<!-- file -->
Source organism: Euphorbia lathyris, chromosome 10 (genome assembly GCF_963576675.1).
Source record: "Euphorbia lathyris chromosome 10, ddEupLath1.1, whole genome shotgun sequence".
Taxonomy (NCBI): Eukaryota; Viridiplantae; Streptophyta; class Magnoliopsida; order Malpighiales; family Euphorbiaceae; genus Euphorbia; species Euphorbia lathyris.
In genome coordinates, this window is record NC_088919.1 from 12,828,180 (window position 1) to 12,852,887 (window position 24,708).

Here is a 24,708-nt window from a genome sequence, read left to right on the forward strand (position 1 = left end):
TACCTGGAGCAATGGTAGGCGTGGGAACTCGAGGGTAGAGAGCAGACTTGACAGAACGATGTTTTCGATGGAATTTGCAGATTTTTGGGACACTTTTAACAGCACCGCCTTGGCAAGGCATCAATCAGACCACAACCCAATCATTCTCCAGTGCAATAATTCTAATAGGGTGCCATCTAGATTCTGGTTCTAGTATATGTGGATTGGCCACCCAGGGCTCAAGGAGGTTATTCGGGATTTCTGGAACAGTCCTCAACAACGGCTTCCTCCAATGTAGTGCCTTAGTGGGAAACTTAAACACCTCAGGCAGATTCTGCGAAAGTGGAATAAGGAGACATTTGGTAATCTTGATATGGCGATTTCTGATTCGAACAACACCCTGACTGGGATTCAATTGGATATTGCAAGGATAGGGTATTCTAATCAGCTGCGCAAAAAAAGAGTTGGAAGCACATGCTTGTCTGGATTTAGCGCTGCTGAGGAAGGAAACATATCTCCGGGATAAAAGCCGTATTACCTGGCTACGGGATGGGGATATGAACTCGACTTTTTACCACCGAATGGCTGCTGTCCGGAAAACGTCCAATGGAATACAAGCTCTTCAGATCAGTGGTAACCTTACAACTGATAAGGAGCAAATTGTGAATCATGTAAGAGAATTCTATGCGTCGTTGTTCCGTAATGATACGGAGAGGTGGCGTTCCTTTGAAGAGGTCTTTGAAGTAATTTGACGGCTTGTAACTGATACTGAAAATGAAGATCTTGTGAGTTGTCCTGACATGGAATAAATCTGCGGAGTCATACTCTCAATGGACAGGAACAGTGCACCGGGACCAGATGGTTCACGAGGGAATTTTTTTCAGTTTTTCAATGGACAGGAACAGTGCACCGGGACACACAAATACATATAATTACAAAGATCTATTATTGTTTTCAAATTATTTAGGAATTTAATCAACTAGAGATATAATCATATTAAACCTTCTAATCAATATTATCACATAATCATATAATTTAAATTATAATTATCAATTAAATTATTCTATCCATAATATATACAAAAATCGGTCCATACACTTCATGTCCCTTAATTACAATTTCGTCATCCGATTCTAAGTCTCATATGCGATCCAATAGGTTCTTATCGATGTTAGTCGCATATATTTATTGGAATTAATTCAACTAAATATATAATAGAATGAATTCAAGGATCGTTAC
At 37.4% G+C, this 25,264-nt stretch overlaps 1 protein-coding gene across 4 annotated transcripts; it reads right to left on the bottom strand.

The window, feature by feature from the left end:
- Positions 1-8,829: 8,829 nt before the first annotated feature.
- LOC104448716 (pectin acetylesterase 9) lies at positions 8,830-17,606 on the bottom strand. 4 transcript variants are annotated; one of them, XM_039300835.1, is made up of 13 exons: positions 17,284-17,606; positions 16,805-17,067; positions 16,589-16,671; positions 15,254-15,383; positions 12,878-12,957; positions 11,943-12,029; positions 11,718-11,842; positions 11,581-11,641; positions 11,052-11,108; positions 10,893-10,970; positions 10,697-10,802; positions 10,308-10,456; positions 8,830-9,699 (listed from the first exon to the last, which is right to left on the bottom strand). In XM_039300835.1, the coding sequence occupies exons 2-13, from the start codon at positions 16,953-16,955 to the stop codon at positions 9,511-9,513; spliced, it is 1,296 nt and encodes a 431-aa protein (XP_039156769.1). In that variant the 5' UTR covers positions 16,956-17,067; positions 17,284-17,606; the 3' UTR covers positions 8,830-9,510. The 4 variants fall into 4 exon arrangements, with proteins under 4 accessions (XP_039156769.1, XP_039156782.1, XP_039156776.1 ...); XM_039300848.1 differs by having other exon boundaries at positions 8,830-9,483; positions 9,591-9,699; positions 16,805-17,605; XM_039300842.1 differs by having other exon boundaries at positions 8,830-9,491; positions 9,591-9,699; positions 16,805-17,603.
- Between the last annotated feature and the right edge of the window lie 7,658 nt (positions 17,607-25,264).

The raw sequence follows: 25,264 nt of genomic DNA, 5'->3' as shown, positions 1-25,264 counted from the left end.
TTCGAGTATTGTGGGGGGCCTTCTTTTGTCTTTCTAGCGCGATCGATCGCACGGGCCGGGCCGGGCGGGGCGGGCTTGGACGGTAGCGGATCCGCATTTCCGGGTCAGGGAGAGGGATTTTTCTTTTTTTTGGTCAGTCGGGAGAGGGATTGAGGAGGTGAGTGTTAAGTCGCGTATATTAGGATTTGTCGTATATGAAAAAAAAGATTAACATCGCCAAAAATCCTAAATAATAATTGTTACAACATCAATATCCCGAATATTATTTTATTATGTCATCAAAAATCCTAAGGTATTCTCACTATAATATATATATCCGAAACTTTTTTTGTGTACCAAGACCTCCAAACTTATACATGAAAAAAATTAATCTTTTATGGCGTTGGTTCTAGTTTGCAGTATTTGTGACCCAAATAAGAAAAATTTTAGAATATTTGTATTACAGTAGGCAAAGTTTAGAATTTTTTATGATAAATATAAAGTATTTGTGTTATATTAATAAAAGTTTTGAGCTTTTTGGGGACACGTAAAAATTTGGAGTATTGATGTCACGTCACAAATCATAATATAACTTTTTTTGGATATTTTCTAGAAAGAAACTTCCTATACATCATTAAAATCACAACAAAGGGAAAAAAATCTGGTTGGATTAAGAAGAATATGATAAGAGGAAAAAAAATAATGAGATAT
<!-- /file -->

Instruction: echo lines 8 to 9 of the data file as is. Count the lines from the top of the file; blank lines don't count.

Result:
The window, feature by feature from the left end:
- Positions 1-8,829: 8,829 nt before the first annotated feature.